It’s a common tale. You want to use sites like YouTube to bolster your recruiting efforts, but you don’t know where to start. Or, your recruiting efforts aren’t getting the traction you had hoped for, and you’re not sure what steps you can take to turn your efforts around. In point of fact, YouTube can be a particularly challenging venue for recruiters, not because it doesn’t offer the reach and the tools to help you succeed, but because it is in many ways unlike any other social media platform of its size. Creating video content and managing campaigns through AdWords will be new experiences for many, and some of you may find yourselves a bit daunted. Luckily, though there may be many potential hurdles that recruiters on YouTube will have to overcome, none are insurmountable!
1. Getting the Viewer’s Attention
YouTube’s pay-per-click infrastructure is set up such that for pre-roll ads (i.e. ads that play before the viewer’s selected video), users are actually able to skip your ad before it’s over. Of course, you don’t pay for these skipped videos, but getting your audience to watch through to the end of your message is still the most crucial building block for drumming up qualified applicants on this platform. Recruiters need to grab the viewers’ attention right off the bat, and they need to hold on to it long enough to convince them to submit an application. Difficult. But not impossible. There’s certainly an entire blog post’s worth of material on getting your video just right, but for the sake of efficiency we’ll just say that professional quality lighting and editing are important, but not as important as highlighting your team and what makes it unique.
2. Defining Your EVP
To an extent, this hurdle and the one above are interchangeable. Businesses often fail to engage the viewer meaningfully precisely because they’re not doing a good job of laying out the specifics of their EVP. That is, they’re failing to answer the question, “What’s in it for me? How will a job with your company benefit me?” As it happens, the workaround for this hurdle is much the same as it is above: focus on your people. If your company offers new hires exciting educational opportunities, what better way to highlight that than to shine the spotlight on someone who has directly benefited from them? Likewise, if you pride yourself on your collaborative environment and closely-knit teams, show them at work, discussing the things that are important to them and the role that collaboration plays in their daily lives. In this way, you give potential new recruits not just a sales pitch, but a real inside look into your company and the unique benefits that it can provide.
3. Optimizing for Conversions
Let’s say that you’re following all of the advice we’ve doled out above, but you’re still not seeing the kind of results you’re hoping for. What might be happening? Possibly, your videos (whether they’re ads or not) aren’t optimized to drive conversions. Picture a scenario: a passive job seekers sees your video; she feels a connection with the employees that she sees discussing the work they’re passionate about, but then the video ends without prompting her to take further action. There’s no call-to-action, no link to a landing page, no exhortation to apply. What’s she likely to do next? Sure, she might search for your company on Google and try to find the job she’s interested, but it’s just as likely (probably more likely, in fact) that she won’t be motivated to take the next step, and she’ll fail to enter your recruitment funnel in any meaningful way. Luckily, this scenario is easy enough to avoid. YouTube gives you the option to place calls-to-action and links at various points and at various locations throughout your video, and there’s no reason not to do so. A link in your description is nice too, but you should make a point of ensuring that there’s little to no unused real-estate (short of inserting so many pop-up links in your video that the viewer gets annoyed) when it comes to directing viewers to the appropriate landing page.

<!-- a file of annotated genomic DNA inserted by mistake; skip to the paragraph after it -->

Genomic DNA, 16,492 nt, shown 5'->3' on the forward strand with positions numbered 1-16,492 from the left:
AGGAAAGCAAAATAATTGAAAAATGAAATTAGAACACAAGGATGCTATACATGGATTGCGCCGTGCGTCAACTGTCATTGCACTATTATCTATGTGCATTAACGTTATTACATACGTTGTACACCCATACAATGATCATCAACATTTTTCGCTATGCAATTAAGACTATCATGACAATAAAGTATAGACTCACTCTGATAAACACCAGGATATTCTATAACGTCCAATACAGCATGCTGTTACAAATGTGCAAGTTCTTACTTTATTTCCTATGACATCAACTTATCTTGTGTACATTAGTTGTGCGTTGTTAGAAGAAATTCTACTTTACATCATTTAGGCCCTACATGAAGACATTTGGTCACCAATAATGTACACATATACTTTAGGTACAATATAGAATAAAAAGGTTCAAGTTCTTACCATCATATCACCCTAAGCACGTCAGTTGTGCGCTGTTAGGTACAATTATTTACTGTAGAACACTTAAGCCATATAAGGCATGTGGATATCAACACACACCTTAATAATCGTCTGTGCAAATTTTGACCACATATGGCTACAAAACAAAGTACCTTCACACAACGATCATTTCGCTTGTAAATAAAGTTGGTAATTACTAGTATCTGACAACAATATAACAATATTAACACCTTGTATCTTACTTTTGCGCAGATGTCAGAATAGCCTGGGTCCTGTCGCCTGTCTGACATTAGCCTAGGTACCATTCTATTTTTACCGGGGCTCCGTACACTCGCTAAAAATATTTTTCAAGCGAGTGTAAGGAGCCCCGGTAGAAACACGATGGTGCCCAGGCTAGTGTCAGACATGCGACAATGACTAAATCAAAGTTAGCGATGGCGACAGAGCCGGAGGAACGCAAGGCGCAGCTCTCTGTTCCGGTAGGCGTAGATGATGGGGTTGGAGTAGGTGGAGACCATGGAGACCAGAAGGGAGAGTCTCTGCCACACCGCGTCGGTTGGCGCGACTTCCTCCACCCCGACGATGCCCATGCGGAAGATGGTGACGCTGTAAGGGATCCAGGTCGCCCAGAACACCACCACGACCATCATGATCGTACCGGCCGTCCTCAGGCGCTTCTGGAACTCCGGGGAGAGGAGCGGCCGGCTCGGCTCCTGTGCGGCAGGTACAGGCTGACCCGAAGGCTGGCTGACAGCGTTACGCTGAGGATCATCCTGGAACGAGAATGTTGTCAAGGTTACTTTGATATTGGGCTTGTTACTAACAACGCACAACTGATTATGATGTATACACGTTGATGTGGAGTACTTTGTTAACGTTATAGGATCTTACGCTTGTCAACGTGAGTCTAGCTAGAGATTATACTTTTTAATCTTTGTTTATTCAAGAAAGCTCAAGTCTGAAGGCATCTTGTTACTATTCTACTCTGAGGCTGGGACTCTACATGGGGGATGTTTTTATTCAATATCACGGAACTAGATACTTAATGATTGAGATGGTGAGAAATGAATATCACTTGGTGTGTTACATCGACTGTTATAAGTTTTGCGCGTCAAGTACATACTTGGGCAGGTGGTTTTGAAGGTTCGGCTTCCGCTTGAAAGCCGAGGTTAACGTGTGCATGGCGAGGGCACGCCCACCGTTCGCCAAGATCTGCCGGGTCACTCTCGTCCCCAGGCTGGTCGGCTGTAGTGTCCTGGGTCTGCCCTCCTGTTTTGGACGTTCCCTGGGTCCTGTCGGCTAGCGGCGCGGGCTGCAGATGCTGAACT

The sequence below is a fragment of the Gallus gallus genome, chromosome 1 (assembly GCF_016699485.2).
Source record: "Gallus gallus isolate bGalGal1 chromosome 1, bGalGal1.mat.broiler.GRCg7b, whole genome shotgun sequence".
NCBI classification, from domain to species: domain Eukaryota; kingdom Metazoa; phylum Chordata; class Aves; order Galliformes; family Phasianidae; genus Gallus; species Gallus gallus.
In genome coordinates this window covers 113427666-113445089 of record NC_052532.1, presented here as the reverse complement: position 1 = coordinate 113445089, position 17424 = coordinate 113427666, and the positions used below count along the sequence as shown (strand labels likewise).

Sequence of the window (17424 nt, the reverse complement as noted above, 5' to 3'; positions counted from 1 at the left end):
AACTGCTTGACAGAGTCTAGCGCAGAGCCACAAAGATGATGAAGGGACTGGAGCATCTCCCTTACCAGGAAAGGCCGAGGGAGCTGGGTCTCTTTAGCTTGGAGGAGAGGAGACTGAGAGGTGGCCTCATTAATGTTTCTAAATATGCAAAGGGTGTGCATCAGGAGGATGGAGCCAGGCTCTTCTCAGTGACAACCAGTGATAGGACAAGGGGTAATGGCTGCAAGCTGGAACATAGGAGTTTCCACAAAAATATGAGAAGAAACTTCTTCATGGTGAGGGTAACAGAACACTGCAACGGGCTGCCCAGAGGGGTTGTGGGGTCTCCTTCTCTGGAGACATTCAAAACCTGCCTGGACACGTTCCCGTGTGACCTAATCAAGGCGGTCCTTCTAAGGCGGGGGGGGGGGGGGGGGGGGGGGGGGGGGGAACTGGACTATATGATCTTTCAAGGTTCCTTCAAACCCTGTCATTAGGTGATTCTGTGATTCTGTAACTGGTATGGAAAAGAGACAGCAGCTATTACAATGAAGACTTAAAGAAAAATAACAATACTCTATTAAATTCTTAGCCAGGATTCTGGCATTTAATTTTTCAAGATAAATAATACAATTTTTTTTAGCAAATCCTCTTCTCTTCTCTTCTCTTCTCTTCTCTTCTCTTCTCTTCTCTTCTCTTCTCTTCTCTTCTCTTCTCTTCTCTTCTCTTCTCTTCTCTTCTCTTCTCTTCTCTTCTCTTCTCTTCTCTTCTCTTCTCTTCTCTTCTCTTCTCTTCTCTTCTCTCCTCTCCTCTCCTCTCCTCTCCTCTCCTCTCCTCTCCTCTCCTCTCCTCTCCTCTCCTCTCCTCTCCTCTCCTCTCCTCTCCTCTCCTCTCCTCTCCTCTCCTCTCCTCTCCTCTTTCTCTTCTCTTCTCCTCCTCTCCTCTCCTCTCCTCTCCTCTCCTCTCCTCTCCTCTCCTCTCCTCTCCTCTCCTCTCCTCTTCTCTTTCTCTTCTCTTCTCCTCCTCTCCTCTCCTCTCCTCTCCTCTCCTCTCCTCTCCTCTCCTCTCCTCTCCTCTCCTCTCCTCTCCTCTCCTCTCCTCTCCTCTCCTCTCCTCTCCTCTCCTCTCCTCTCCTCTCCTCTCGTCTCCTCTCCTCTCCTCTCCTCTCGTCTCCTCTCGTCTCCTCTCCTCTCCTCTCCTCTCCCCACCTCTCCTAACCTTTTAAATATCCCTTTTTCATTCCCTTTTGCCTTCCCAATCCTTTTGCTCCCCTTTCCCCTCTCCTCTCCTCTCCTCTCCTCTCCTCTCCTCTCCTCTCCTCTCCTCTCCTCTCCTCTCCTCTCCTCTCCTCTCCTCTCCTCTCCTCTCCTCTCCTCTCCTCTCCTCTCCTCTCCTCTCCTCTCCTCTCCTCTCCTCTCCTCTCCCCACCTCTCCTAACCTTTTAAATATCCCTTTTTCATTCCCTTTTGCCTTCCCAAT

4. Segmenting Candidates
Speaking of appropriate landing pages. Because most recruiters will be using YouTube to target passive job seekers, who may fall under the auspices of multiple different candidate personas, it’s crucial to make sure that you’re properly segmenting your audience and ensuring that the right content goes to the right users. Of course, the first step to accomplishing this is reaching a point where the right content exists. It might seem like more trouble than its worth to craft separate messaging for each candidate persona, but if you have the resources it can be a good way to maximize the effectiveness of your employer branding efforts. Once you have segmented messaging, you can begin to build your content strategy around it, targeting users based on these segments and using different links and CTAs for each different segment. If you’re trying to drive up applications to particular positions, be sure that your videos link to landing pages specific to those positions.
5. Optimizing Bid Strategy
Because YouTube advertising is run on AdWords, it’s often saddled with a complaint that’s common to Google advertising formats: it’s too expensive. Depending on how you manage your campaign, this can certainly be the case. This is why it’s so important for recruiters to optimize their bid strategies when they’re rolling out video ad campaigns. Start by developing expectations for how many impressions and/or clicks should lead to a hire, and then divide your expected ROI for each hire by the relevant number. This should give you a rough idea of what you can afford to spend per click—but you’ll have to keep updating these estimates as you go. If your budget is constraining you to a bid that doesn’t yield results, it may be time to try a new set of targeting options or a new YouTube employer branding strategy entirely.